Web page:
Stories, Musings & The Vision Thing

Where There’s a Will: Homeboy Industries

All photos are from the Homeboy Industries web site

We like to think of America as the land of opportunity. We’re captivated by self-made men and women with their Horatio Alger-like stories of rags-to-riches. But what about those Americans born into bad luck and trouble? People trapped in the spiral of poverty, crime, drugs, prison and worse? What about them?


What about children who gave up on hope when they were just little kids. Or never saw any way to go, outside of life on the streets and the gangs that ruled them.  Where’s their shot at opportunity, or even surviving to the ripe old age of 30?


One person saw the misery and destroyed lives and insisted, “there must be a better way.” 

And he decided to try – to build a pathway toward opportunity and hope. Of course he didn’t do it all by himself. But he had the drive and vision. The people he’s helped call him “Father G.” He’s also known as Father Gregory Boyle, founder and guiding light of Homeboy Industries.

As Father Boyle put it, “The fact that I was burying kids as a pastor at a very poor parish, simultaneous with the fact that we had lots of middle school-aged gang members who had been given the boot from their schools and nobody wanted them…” was how it all started. First they set up a school for at-risk kids, then a jobs program and soon, Homeboy Industries was born.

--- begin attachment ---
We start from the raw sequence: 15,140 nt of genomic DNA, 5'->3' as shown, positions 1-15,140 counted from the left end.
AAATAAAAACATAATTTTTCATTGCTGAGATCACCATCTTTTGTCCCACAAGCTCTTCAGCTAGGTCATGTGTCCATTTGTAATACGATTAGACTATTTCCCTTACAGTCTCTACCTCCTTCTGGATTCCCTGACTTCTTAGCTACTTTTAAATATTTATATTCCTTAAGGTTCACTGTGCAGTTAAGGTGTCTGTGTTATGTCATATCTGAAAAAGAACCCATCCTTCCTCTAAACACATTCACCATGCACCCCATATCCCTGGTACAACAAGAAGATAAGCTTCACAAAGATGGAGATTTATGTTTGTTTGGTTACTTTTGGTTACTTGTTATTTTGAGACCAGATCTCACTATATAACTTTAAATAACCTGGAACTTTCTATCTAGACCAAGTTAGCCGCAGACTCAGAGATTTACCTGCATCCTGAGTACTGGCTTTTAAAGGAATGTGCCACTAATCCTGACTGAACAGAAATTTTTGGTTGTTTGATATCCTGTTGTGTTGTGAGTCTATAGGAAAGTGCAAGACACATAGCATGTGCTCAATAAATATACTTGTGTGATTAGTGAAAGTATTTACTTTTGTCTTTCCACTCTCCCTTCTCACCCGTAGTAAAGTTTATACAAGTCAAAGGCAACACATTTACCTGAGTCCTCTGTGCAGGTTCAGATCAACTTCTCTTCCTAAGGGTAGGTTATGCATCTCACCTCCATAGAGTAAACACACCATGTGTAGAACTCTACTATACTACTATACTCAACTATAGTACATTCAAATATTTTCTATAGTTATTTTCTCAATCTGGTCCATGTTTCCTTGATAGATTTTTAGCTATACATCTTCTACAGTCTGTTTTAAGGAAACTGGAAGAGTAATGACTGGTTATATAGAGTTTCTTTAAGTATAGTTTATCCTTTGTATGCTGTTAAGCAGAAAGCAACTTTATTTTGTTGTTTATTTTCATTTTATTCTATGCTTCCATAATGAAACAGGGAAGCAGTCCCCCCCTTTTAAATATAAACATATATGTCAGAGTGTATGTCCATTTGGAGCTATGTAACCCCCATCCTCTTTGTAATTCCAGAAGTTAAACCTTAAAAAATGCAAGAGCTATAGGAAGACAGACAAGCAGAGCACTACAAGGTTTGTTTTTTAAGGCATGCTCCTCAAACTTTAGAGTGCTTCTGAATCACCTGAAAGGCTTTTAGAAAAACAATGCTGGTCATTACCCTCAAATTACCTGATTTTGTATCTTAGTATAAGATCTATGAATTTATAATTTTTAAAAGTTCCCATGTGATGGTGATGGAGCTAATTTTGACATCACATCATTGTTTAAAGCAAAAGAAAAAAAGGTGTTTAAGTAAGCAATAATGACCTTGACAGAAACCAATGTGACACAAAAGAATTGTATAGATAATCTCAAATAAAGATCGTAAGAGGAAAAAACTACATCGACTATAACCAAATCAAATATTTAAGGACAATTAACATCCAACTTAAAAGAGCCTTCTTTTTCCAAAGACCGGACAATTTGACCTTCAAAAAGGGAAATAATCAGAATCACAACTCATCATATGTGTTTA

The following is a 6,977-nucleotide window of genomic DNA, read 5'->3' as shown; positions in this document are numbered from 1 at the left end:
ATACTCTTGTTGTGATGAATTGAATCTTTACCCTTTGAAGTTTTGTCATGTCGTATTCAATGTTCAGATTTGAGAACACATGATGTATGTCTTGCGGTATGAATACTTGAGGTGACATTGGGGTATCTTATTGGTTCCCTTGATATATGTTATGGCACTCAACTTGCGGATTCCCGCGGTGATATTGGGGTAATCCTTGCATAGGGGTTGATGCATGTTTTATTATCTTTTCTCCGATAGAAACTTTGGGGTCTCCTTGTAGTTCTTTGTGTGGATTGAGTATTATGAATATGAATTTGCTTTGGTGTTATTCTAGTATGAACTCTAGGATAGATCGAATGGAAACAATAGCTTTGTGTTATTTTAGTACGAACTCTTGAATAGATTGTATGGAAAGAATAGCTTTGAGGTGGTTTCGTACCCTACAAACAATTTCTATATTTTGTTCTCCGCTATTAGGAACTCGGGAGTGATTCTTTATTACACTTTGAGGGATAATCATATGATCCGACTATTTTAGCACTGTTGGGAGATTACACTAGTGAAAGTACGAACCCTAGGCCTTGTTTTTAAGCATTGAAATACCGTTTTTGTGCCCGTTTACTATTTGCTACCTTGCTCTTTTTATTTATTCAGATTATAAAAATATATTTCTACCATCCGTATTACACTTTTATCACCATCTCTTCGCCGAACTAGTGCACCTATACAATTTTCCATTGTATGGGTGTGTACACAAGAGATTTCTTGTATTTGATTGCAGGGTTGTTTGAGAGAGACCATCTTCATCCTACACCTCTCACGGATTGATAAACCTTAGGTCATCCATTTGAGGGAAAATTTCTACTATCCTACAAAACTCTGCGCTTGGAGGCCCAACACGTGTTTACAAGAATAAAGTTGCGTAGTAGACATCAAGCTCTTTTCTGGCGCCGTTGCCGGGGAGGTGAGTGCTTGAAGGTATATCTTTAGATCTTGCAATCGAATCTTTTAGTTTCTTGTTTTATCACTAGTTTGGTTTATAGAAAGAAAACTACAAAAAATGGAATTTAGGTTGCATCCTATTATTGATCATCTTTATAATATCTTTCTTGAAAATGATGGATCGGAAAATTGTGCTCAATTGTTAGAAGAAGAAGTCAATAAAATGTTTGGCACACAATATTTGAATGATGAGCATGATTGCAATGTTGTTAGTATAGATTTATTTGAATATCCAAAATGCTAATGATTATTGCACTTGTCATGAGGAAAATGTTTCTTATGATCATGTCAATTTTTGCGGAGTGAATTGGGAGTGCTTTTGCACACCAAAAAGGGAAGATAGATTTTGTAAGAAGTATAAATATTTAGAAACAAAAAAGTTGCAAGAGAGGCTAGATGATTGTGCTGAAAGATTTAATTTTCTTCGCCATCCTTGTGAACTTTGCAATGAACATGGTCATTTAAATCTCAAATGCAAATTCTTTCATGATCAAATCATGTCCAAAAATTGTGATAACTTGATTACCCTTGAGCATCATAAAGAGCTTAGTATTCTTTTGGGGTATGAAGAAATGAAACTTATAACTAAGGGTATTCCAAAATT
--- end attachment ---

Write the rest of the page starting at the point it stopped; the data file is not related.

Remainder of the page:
Homeboy started with making and selling chips and salsa.

Creating change isn’t easy and there were many obstacles to overcome – for Homeboy and the people who asked for its help.  

But almost 25 years later they’re offering high-risk kids, ex-offenders and former gang members a host of services, training and jobs. Helping those we’ve cast off find their way back to rebuild their lives. 
















For example, there’s Rasheena.  After a life of turmoil, gangs and prison, she found her way to Homeboy and recently got her AA Diploma. As she puts it, “I’ve broken through my barriers victoriously and these victories define the woman I am today.”



Others at Homeboy are baking, cooking, catering and running food shops and farmers markets. They’re silkscreening and embroidering clothes, selling merchandise and training for green jobs, too.


Homeboy Industries opened its doors to 15,000 people this year and 70% will stick with it. 


It’s now the largest gang intervention, rehab and re-entry program in the United States.

















You can find out more about Homeboy Industries and what they do by clicking here.  

I’m inspired by their story and what they’ve been able to help people – who started with such a limited horizon – accomplish. It also reminds us of our better angels… and the resiliency of the human spirit.    

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1 Comment

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